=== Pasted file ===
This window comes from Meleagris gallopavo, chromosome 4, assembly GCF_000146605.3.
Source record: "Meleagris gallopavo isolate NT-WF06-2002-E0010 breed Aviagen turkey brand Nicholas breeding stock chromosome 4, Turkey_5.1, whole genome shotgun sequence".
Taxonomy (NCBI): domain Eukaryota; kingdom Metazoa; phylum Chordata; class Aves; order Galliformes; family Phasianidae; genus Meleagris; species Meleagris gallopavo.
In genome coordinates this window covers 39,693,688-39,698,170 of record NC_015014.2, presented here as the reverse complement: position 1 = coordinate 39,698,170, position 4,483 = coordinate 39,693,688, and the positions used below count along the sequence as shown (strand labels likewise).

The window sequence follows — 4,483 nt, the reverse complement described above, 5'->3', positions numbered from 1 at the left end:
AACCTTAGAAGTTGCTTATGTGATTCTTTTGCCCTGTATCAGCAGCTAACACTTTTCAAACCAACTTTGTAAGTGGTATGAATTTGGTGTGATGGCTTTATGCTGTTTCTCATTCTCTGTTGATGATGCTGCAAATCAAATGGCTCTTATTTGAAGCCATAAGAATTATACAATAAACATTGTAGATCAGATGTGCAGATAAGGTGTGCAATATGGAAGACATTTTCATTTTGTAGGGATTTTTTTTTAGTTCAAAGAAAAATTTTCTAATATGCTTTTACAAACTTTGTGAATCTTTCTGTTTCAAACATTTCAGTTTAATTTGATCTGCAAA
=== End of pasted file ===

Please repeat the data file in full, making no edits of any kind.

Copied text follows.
This window comes from Meleagris gallopavo, chromosome 4, assembly GCF_000146605.3.
Source record: "Meleagris gallopavo isolate NT-WF06-2002-E0010 breed Aviagen turkey brand Nicholas breeding stock chromosome 4, Turkey_5.1, whole genome shotgun sequence".
Taxonomy (NCBI): domain Eukaryota; kingdom Metazoa; phylum Chordata; class Aves; order Galliformes; family Phasianidae; genus Meleagris; species Meleagris gallopavo.
In genome coordinates this window covers 39,693,688-39,698,170 of record NC_015014.2, presented here as the reverse complement: position 1 = coordinate 39,698,170, position 4,483 = coordinate 39,693,688, and the positions used below count along the sequence as shown (strand labels likewise).

The window sequence follows — 4,483 nt, the reverse complement described above, 5'->3', positions numbered from 1 at the left end:
AACCTTAGAAGTTGCTTATGTGATTCTTTTGCCCTGTATCAGCAGCTAACACTTTTCAAACCAACTTTGTAAGTGGTATGAATTTGGTGTGATGGCTTTATGCTGTTTCTCATTCTCTGTTGATGATGCTGCAAATCAAATGGCTCTTATTTGAAGCCATAAGAATTATACAATAAACATTGTAGATCAGATGTGCAGATAAGGTGTGCAATATGGAAGACATTTTCATTTTGTAGGGATTTTTTTTTAGTTCAAAGAAAAATTTTCTAATATGCTTTTACAAACTTTGTGAATCTTTCTGTTTCAAACATTTCAGTTTAATTTGATCTGCAAA